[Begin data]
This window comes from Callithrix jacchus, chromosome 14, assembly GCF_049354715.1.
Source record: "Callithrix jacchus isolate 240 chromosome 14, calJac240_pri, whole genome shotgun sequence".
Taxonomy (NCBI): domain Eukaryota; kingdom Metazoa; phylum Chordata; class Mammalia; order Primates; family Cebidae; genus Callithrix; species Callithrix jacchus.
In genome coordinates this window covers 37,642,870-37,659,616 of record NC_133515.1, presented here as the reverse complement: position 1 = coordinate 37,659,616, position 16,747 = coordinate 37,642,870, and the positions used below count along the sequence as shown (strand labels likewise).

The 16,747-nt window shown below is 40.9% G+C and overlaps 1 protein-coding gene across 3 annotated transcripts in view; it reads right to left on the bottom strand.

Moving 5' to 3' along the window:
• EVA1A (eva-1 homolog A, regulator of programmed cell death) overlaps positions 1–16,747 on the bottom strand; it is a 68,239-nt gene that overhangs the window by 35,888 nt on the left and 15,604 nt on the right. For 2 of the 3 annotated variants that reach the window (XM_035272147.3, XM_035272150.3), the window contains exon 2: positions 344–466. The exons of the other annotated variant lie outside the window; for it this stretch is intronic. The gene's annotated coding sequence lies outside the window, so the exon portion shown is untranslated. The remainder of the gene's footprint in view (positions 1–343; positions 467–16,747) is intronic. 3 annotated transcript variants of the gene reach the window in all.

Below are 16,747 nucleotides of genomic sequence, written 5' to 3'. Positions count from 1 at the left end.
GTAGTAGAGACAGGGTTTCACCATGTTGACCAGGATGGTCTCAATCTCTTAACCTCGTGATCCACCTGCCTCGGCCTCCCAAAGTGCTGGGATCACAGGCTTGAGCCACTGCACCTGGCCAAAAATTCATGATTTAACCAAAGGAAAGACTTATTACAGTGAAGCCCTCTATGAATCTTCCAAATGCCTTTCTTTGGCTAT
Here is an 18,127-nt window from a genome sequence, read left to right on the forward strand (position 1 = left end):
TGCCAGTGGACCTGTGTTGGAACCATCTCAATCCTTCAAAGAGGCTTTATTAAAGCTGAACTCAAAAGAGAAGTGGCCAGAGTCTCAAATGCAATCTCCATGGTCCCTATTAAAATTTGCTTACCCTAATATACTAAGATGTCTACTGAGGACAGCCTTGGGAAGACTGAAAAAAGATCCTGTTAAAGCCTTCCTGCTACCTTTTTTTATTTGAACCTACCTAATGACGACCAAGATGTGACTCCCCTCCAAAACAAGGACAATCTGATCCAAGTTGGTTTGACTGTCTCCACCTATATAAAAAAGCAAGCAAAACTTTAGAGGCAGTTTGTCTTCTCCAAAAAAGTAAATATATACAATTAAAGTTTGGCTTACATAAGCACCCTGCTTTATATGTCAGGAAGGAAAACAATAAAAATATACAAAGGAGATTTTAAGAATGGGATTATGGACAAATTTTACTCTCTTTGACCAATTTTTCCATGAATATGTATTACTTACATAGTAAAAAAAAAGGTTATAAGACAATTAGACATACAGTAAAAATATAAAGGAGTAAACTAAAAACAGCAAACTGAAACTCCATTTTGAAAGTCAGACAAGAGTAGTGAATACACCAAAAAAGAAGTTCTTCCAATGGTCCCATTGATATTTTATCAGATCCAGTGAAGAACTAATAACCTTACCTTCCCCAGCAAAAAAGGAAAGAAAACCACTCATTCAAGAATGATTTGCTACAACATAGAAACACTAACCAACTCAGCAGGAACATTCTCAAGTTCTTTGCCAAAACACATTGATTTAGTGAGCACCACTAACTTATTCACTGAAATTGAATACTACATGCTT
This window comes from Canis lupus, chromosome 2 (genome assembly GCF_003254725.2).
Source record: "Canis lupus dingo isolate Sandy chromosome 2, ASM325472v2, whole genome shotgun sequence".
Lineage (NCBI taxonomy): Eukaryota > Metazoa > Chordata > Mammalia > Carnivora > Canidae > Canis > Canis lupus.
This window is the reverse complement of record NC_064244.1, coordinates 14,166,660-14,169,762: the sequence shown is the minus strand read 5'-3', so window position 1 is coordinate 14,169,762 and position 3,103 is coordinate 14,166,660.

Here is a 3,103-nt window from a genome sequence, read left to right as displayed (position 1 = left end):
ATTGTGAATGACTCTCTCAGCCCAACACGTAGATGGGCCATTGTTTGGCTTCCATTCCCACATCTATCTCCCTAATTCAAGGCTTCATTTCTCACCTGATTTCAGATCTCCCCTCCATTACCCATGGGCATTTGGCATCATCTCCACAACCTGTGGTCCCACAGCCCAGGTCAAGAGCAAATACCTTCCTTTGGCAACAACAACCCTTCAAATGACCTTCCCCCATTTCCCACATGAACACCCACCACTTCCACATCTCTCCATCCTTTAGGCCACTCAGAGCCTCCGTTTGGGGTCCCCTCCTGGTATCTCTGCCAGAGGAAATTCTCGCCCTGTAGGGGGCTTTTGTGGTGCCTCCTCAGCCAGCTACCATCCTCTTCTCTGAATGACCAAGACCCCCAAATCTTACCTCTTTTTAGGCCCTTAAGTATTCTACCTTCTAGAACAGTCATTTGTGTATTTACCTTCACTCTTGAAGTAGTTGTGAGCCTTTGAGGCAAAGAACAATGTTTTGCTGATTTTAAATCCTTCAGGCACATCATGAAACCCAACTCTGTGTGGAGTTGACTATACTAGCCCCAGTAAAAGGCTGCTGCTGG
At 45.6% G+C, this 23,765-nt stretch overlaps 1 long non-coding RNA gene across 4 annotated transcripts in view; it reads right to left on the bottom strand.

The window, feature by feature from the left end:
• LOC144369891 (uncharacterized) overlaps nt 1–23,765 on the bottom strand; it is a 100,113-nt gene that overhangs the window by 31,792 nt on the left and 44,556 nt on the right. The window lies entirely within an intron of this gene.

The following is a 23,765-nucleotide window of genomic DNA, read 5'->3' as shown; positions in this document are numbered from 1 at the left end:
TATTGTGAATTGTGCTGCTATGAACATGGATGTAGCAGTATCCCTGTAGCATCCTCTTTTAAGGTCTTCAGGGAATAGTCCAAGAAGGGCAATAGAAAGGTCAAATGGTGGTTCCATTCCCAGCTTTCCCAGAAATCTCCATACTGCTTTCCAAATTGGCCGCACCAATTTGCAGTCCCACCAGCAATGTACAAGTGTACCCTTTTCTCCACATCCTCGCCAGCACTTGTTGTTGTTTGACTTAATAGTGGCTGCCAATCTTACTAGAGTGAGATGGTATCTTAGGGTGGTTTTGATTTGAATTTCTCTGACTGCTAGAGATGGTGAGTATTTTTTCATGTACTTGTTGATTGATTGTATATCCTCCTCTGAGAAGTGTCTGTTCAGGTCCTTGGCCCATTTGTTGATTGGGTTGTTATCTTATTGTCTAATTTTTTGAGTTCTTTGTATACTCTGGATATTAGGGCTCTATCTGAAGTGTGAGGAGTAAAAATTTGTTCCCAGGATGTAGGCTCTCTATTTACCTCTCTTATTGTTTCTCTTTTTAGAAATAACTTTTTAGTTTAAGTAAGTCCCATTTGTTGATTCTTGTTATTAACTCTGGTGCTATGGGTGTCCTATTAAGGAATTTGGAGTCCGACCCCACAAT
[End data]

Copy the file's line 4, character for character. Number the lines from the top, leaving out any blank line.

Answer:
In genome coordinates this window covers 37,642,870-37,659,616 of record NC_133515.1, presented here as the reverse complement: position 1 = coordinate 37,659,616, position 16,747 = coordinate 37,642,870, and the positions used below count along the sequence as shown (strand labels likewise).